Why Al Jazeera is necessary
Al Jazeera ‘The island’ was founded on 1 November 1996 after the closure of the BBC Arabic language service. It is state-funded by Qatar; however, it is hotly contested whether the channel is simply a mouthpiece for the government. It has grown rapidly despite its short history, not only extending beyond Arab news and current affairs but is also prominent online and is now in multiple languages. It has 80 bureau’s around the world and has been revolutionary in the Arab world, being the only channel to broadcast the Afghan war live and the first to conduct phone ins. However, now Saudi Arabia, the country that recently sentenced pro-democracy blogger Raif Badawi to 10,000 lashes and 10 years in jail, is trying to only shut down the only gutsy large broadcaster in the Arab world. This is not only an extraordinary attack on free speech but also allows Saudi Arabia to spread its Wahhabi ideology more easily. In addition, though a minister from the UAE has claimed that there only needs to be “fundamental change and restructuring” rather than a complete shutdown, its position is still precarious. It is therefore vital to understand why, though flawed, Al Jazeera is needed.
Of course, Al-Jazeera is not the only reason why the Saudis are targeting Qatar, it is friendly with Iran as well harbouring many people the Saudis do not like, with connections to Al Qaeda. However, Al Jazeera must not be shut down as it is a lifeline of relative free speech to many in the Arab world. Unlike other Middle Eastern broadcasters, which often stream constantly positive government footage, Al Jazeera has a more objective angle trying to show viewers what is actually happening. It offered a platform for many protestors during the 2011 Arab Spring. This brought them much praise for helping democracy spread, but has also brought condemnation as they broadcast the Muslim Brotherhood which many Arab dictators saw as a threat and the west saw as an extremist group. More recently, Al Jazeera has been very strong on reporting on the migrant crisis. Al Jazeera is needed by many in the Middle East as it provides an alternative to government propaganda and more objective broadcasting even though some of its content is controversial.
It is also disliked in the west, when it broadcast Osama bin Laden’s recorded messages from Afghanistan many viewed this as promoting terrorism worldwide. Bill O’Reilly went on to claim that Al Jazeera is “anti-Semitic” and “anti-American”. This led to Dave Marash, who worked for Al Jazeera English to defend the station, saying that they are against the current leadership of Israel. Moreover, it has been attacked in Iraq both in 2004 when Saddam Hussein’s government closed its Baghdad office for a month and in 2016 when it was closed for a year for supposedly inciting violence. So, al Jazeera is nowhere near a perfect organisation and has numerous, incredibly powerful critics.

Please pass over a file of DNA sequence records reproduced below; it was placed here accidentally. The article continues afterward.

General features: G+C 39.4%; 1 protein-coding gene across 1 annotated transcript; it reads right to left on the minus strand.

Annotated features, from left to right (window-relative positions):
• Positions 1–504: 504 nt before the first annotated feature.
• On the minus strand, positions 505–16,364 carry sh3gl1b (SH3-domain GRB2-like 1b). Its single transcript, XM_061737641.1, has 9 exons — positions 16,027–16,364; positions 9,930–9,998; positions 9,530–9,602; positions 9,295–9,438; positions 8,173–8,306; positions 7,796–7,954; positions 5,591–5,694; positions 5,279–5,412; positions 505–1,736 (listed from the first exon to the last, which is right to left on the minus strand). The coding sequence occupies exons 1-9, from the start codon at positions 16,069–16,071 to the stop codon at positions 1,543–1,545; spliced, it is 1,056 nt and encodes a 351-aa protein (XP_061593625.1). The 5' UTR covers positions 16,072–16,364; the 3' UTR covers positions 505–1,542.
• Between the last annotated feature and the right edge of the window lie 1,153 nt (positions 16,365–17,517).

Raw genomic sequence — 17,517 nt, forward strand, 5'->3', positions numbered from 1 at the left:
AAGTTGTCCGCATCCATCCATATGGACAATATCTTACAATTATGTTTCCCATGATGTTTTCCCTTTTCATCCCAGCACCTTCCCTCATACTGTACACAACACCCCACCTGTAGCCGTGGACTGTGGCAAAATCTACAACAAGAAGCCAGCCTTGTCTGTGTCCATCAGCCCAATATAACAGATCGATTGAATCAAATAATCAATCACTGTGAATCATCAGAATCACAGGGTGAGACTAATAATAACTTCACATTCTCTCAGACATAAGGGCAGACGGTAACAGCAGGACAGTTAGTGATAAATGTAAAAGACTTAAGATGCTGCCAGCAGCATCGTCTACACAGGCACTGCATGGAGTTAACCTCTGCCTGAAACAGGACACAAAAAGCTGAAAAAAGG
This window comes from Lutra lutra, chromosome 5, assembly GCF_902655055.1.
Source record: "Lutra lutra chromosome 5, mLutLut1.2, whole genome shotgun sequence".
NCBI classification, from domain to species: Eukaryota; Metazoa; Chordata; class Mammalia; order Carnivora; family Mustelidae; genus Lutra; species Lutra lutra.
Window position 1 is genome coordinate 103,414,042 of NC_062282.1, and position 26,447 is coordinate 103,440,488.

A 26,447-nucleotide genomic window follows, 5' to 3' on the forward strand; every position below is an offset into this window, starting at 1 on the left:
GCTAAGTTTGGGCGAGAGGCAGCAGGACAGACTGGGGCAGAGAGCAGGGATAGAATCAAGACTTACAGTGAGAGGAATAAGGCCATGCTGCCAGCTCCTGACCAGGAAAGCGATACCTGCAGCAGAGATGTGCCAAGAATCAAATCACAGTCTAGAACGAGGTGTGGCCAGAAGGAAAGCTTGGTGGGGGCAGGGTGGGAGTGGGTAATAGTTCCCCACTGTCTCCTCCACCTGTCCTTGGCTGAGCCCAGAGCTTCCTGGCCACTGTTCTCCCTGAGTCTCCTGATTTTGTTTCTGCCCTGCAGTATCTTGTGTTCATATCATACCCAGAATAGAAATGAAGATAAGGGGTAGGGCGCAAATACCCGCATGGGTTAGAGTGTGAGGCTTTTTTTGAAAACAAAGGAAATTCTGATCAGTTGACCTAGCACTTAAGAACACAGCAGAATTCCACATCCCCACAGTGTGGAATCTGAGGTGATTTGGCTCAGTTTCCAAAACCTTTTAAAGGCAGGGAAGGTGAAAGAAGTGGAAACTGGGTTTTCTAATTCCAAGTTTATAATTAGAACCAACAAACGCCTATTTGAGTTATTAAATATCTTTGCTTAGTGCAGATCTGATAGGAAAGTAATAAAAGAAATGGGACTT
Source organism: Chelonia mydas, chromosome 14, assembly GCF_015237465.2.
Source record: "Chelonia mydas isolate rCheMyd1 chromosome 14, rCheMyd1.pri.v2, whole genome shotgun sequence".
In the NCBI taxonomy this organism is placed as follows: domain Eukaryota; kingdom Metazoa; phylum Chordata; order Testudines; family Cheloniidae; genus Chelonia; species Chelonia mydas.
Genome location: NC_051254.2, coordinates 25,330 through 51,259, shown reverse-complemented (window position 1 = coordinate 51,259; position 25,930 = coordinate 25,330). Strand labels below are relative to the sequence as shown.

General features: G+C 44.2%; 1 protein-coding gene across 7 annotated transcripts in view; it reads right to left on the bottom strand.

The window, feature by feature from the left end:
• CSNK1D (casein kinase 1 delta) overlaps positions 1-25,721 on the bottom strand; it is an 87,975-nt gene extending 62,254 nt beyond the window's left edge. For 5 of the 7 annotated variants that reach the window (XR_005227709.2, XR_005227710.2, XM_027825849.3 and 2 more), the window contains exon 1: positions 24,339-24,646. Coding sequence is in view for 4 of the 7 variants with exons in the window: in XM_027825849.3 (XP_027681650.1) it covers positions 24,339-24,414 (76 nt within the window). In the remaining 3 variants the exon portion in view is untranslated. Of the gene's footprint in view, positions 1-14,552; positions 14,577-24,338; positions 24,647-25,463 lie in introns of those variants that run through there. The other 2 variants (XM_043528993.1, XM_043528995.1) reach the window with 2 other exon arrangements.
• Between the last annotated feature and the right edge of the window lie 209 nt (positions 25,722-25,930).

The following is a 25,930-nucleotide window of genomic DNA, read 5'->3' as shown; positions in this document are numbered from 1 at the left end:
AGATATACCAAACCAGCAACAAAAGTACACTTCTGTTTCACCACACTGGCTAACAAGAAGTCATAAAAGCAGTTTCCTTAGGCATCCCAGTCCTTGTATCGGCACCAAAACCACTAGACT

However, Al Jazeera is still needed. It is always open to various viewpoints from the official to dissidents, domestic policy and international politics. It has not only been watched by many famous people in the west but has inspired them too. Dick Van Dyke said that “they have news that you can’t find anywhere else” whereas Al Gore described Al Jazeera English as having “established a reputation for excellence and integrity and objectivity”. This not only shows that Al Jazeera is important but demonstrates that it is vital for showing people in the west some objective news about the Middle East. There is however, a large difference between Al Jazeera English which is more liberal and Arabic Al Jazeera which is more tolerant of extremism and has been moving more towards being a mouthpiece of the Qatari government. This does still not justify Saudi Arabia’s actions as they want both completely closed or at least completely restructured, despite both still performing an invaluable service for worldwide. Al Jazeera is as a result, just as important for people in the West as it broadcasts news that conventional news broadcasters such as the BBC does not transmit about the Middle East.
For a degree of free speech, the hope of an objective press and to retain a vital news service, Al Jazeera must continue. It is clear Saudi Arabia is trying to extend its own influence, censorship and kill political debate. Al Jazeera rightly does have many critics and its Arabic version is far more controversial, however compared to other Middle Eastern news networks it is more open to debate and Al Jazeera English is far more reputable. The death of Al Jazeera would be a sad death for journalism not only in the Middle East but worldwide as a valuable link between the Middle East and the west will be unreasonably lost.